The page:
I've always been a slow adopter of the world of change. I was dragged kicking-and-screaming into the world of cell phones, holding out for years until I caved to the pressure. I never understood the call of Bebo. I didn't join SnapChat until I saw I could swap my face with my friends.
So when the wave of Candy Crush swept through smartphones, I was blissfully oblivious to what this game was all about.
Till one wintry day in the heart of procrastinating through my thesis, I stumbled upon a web-version of Candy Crush and innocently loaded it up. Within seconds, I was in a world of candy-matching heaven, creating stripes, bombs and delicious combos. I was hooked.
That week, as I had lunch with a friend, I mentioned my latest foray into this game. He laughed, telling me about his previous addiction to the game, but then said,
"It's the words. You create a combo and the game compliments you. 'Groovy', 'Amazing' or 'Divine!' They're said with such passion, you start believing them."
When I returned from lunch, and loaded up another level, I reflected on his words—and realised they were true.
The bright colours, flashing effects and playful carnival soundtrack all make an atmosphere of fun. But the words that appear when you achieve success are the true addiction, as they offer positive feedback on your progress and make you feel like you are accomplishing tasks of true significance.
My friend Matt Browning recently described his experiences working with at-risk youth, and noted that he was "...becoming more and more convinced that encouragement is the currency of life that most people have become bankrupt from."
In a world bankrupt of encouragement, cheap sugary alternatives like Candy Crush can be a compelling alternative—an easy way to receive the rush of recognition and praise. However, like all imposters, this is only a temporary fix and leaves you desiring more and more.
Something More Sustaining
Around the same time as Matt's article came out, I received a message from a friend that had words of thoughtful, direct encouragement and brave honesty. Their words were specific and spoke to the heart, naming goodness that they had seen in me, and encouraging me in my direction.
These words were so nourishing and such a delight. I re-read their message multiple times over the following days, and was energised by them. If Candy Crush was a dose of sugary imitation, these were a sustaining feast.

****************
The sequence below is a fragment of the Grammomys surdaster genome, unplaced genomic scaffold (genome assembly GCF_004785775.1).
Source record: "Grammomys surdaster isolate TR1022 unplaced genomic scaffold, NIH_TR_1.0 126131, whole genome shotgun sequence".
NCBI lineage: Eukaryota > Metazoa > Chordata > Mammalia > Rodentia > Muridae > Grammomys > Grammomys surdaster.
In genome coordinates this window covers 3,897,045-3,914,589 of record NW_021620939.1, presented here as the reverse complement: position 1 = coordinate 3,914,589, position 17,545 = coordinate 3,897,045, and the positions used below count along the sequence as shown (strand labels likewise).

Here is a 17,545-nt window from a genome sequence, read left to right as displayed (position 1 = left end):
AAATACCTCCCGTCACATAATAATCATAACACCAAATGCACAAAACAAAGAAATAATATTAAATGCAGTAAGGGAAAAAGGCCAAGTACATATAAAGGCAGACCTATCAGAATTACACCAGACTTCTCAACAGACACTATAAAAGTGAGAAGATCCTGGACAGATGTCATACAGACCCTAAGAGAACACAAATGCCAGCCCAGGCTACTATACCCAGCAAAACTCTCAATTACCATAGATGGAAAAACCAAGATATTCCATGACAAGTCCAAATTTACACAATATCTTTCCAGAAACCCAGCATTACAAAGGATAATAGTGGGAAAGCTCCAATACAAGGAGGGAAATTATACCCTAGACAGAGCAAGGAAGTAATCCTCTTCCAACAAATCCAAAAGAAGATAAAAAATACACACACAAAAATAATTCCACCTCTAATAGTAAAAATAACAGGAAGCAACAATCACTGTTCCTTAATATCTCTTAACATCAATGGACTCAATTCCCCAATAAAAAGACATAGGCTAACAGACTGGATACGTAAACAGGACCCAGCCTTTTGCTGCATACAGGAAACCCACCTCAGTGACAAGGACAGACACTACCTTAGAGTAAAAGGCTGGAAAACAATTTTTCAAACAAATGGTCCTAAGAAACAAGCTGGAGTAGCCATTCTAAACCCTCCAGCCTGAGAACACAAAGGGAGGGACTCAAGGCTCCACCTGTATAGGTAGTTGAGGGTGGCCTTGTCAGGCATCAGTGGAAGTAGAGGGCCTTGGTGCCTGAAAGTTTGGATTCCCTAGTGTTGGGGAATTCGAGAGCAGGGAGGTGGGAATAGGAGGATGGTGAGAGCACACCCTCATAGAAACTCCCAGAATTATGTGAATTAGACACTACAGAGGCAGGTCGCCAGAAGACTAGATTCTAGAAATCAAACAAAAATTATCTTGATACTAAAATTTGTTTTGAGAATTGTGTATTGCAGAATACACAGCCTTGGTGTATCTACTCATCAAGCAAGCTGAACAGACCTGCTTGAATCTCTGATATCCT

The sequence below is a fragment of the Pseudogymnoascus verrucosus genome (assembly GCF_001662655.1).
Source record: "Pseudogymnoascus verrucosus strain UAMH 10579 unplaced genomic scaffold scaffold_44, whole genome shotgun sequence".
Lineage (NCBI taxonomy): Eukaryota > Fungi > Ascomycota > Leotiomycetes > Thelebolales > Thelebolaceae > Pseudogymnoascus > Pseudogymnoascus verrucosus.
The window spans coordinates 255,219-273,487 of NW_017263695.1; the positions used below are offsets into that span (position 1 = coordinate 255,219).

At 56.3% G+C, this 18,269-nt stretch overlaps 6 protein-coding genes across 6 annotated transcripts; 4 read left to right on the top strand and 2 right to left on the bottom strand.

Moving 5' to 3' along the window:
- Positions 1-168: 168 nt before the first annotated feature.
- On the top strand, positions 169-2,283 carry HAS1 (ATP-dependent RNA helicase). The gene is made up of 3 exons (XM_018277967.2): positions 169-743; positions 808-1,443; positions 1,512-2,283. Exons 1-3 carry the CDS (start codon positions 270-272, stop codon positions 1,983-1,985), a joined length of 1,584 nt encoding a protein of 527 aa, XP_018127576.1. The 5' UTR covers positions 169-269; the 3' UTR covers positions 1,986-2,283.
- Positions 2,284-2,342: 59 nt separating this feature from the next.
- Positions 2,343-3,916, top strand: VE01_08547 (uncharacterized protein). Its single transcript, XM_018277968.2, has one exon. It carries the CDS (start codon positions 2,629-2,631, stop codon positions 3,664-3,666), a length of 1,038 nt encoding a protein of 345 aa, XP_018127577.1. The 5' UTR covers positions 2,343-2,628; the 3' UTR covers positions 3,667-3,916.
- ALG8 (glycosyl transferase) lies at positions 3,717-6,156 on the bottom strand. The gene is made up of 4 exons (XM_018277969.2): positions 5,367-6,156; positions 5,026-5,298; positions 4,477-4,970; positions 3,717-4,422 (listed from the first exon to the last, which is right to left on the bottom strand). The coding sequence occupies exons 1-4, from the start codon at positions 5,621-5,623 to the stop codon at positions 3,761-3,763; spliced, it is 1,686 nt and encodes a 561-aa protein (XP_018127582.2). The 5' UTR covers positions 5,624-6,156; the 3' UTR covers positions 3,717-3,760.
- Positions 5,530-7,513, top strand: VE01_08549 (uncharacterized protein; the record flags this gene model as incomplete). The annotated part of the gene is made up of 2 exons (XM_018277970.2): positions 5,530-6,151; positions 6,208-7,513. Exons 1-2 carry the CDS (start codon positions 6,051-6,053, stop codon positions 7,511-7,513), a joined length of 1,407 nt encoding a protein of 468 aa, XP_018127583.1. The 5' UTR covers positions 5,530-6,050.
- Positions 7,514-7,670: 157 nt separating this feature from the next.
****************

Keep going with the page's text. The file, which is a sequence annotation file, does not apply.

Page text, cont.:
I was reminded of research by Theresa Amabile, an expert in creativity from Harvard University. In her extensive survey of the most creative organisations, she concludes that the key to a creative workforce is leaders recognising the meaningful progress their employees are making.
Simply put, when people's work—even the small wins!—is noticed and encouraged, they are motivated to carry on. Amabile identified that regular recognition makes work more meaningful, and calls out the best in employees. Perhaps encouragement in life has the same effect.
Paul the Apostle, one of the early church leaders, knew this truth and urged others to practice it. When writing to a small church in Ephesus, he said,
"Let no corrupting talk come out of your mouths, but only such as is good for building up, as fits the occasion, that it may give grace to those who hear."
Words that build up—these are the words that are to be on the lips of those who follow Jesus.
Yet, in the entropy that is our rebellion against the true way of life, it amazes me how my natural desire is to use words that tear down.
Each word requires the same amount of energy. Words of encouragement and words of negativity both require the same breath, the same tightening of the vocal cords and the same dance of tongue and teeth. It takes no more time or effort to encourage—yet my default position seems to be the opposite.
I've noticed this as I seem to be someone who is especially quick with words. I can verbally wrangle with the best of them, and often find my tongue racing ahead faster than my heart can catch up. I recognise this is a gift—yet so often our gifts can have a shadow side to them.
Choosing the Real Words
As a 14 year old, I asked one of my mentors what area of my life needed the most work. His words still echoed to me, as he said,
"You've got a fast tongue, and you get to choose whether to use this to help strengthen and grow others, or embarrass and injure them."
So often, I forget this advice—until I receive words of encouragement myself. It is then I remember that good words can unlock futures and sustain others in ways that I cannot imagine—and painful words can linger long and destroy the hopes that others have.
Henri Nouwen captures this truth succinctly, saying,
"How much longer will I live? .... Only one thing seems clear to me. Every day should be well-lived. What a simple truth! Still, it is worthy my attention. Did I offer peace today? Did I bring a smile to someone's face? Did I say words of healing?... These are the real questions. I must trust that the little bit of love that I sow now will bear many fruits, here in this world and the life to come."
In light of this, the faux-encouragement of Candy Crush fades away, yet serves as a reminder to use words to encourage others on their progress in life, as they struggle and succeed, persevere and pursue.
Jeremy writes weekly on life, faith and creativity at www.jeremysuisted.com
Jeremy Suisted's previous articles may be viewed at www.pressserviceinternational.org/jeremy-suisted.html